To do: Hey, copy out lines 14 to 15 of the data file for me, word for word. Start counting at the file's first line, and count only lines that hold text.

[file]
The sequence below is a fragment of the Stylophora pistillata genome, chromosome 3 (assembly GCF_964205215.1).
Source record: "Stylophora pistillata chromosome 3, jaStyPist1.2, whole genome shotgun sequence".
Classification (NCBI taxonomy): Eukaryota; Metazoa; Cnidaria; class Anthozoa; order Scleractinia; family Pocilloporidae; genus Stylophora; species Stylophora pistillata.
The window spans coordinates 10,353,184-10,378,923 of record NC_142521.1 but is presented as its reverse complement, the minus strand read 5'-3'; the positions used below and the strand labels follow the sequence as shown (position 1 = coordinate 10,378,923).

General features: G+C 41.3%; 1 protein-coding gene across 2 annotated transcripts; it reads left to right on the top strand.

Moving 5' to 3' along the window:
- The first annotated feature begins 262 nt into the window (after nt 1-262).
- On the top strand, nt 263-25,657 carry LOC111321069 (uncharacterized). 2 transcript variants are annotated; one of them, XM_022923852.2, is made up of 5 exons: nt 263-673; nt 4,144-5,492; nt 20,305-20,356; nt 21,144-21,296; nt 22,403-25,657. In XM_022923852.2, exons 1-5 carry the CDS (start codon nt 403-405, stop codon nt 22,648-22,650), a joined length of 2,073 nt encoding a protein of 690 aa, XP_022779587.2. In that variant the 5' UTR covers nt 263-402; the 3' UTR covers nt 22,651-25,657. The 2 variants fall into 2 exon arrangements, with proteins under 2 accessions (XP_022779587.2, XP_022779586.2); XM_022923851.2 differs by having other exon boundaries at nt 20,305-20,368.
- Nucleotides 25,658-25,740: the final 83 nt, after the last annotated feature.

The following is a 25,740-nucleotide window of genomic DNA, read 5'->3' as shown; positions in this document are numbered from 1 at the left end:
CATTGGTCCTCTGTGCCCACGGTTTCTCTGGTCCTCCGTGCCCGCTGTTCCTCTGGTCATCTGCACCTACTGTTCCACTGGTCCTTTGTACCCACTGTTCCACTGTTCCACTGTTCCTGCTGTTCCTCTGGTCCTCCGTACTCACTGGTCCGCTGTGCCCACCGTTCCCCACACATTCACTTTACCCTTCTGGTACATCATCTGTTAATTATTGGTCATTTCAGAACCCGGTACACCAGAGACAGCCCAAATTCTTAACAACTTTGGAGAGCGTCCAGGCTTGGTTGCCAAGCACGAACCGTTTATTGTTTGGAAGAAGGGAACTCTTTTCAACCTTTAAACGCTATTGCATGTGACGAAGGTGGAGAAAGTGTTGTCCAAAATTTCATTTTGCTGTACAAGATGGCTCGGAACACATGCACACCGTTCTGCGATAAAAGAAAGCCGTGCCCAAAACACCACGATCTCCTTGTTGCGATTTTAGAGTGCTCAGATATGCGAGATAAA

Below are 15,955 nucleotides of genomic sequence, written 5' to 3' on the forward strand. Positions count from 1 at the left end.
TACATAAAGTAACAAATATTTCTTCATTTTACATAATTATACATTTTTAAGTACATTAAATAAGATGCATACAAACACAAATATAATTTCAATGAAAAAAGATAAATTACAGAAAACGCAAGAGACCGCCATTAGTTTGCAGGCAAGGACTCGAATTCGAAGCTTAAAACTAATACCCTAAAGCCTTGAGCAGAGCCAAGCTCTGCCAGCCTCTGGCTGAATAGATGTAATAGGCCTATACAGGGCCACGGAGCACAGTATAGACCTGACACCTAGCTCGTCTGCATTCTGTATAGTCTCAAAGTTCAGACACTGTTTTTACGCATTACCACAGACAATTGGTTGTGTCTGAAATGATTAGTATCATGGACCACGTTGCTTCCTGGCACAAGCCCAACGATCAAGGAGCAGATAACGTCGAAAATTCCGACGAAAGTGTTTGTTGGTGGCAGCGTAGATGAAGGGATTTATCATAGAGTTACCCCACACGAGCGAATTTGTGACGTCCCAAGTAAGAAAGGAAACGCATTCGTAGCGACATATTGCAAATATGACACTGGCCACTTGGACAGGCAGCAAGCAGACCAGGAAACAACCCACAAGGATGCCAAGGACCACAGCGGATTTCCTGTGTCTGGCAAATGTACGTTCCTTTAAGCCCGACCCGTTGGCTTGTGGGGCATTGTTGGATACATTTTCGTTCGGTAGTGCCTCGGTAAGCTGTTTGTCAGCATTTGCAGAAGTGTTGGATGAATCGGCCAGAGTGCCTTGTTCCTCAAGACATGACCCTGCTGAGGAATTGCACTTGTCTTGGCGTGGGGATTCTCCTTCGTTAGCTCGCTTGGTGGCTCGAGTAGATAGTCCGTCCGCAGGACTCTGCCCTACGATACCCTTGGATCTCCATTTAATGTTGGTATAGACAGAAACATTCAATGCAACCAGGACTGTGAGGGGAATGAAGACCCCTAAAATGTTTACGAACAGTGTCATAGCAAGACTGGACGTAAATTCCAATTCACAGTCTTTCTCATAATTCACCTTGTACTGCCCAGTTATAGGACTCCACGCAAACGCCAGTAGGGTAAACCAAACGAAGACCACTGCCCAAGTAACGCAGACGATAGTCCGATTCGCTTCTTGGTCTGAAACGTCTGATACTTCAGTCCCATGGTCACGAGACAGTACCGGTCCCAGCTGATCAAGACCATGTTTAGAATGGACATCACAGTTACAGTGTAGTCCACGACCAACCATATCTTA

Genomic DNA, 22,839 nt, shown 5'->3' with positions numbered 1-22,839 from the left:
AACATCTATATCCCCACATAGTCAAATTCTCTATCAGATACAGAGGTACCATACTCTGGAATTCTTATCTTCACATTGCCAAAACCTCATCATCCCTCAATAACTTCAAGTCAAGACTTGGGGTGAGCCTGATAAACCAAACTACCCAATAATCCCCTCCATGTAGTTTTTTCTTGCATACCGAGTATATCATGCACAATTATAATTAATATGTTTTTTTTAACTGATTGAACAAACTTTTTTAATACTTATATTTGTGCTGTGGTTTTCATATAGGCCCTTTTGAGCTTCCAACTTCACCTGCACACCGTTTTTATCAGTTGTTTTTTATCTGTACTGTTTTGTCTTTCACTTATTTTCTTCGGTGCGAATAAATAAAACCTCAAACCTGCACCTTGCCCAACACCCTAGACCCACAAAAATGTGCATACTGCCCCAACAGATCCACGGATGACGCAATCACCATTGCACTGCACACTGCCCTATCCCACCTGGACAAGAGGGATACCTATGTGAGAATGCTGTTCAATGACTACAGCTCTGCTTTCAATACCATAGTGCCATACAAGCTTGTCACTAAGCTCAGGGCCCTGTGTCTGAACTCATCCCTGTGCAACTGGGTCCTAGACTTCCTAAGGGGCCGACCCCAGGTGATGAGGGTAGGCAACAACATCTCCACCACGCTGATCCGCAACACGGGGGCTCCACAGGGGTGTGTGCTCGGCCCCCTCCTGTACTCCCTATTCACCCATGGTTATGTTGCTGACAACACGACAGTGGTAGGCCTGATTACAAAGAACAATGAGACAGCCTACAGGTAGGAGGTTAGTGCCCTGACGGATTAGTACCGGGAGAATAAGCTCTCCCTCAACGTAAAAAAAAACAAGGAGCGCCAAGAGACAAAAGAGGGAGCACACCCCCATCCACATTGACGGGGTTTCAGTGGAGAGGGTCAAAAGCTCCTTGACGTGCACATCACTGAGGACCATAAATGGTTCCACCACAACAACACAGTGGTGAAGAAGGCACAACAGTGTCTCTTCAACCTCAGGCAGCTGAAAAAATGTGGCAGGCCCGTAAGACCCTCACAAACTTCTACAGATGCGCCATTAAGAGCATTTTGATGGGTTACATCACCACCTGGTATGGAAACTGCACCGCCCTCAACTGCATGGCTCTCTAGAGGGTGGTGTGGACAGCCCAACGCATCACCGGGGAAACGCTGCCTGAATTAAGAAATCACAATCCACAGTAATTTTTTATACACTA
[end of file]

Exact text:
Genomic DNA, 22,839 nt, shown 5'->3' with positions numbered 1-22,839 from the left:
AACATCTATATCCCCACATAGTCAAATTCTCTATCAGATACAGAGGTACCATACTCTGGAATTCTTATCTTCACATTGCCAAAACCTCATCATCCCTCAATAACTTCAAGTCAAGACTTGGGGTGAGCCTGATAAACCAAACTACCCAATAATCCCCTCCATGTAGTTTTTTCTTGCATACCGAGTATATCATGCACAATTATAATTAATATGTTTTTTTTAACTGATTGAACAAACTTTTTTAATACTTATATTTGTGCTGTGGTTTTCATATAGGCCCTTTTGAGCTTCCAACTTCACCTGCACACCGTTTTTATCAGTTGTTTTTTATCTGTACTGTTTTGTCTTTCACTTATTTTCTTCGGTGCGAATAAATAAAACCTCAAACCTGCACCTTGCCCAACACCCTAGACCCACAAAAATGTGCATACTGCCCCAACAGATCCACGGATGACGCAATCACCATTGCACTGCACACTGCCCTATCCCACCTGGACAAGAGGGATACCTATGTGAGAATGCTGTTCAATGACTACAGCTCTGCTTTCAATACCATAGTGCCATACAAGCTTGTCACTAAGCTCAGGGCCCTGTGTCTGAACTCATCCCTGTGCAACTGGGTCCTAGACTTCCTAAGGGGCCGACCCCAGGTGATGAGGGTAGGCAACAACATCTCCACCACGCTGATCCGCAACACGGGGGCTCCACAGGGGTGTGTGCTCGGCCCCCTCCTGTACTCCCTATTCACCCATGGTTATGTTGCTGACAACACGACAGTGGTAGGCCTGATTACAAAGAACAATGAGACAGCCTACAGGTAGGAGGTTAGTGCCCTGACGGATTAGTACCGGGAGAATAAGCTCTCCCTCAACGTAAAAAAAAACAAGGAGCGCCAAGAGACAAAAGAGGGAGCACACCCCCATCCACATTGACGGGGTTTCAGTGGAGAGGGTCAAAAGCTCCTTGACGTGCACATCACTGAGGACCATAAATGGTTCCACCACAACAACACAGTGGTGAAGAAGGCACAACAGTGTCTCTTCAACCTCAGGCAGCTGAAAAAATGTGGCAGGCCCGTAAGACCCTCACAAACTTCTACAGATGCGCCATTAAGAGCATTTTGATGGGTTACATCACCACCTGGTATGGAAACTGCACCGCCCTCAACTGCATGGCTCTCTAGAGGGTGGTGTGGACAGCCCAACGCATCACCGGGGAAACGCTGCCTGAATTAAGAAATCACAATCCACAGTAATTTTTTATACACTA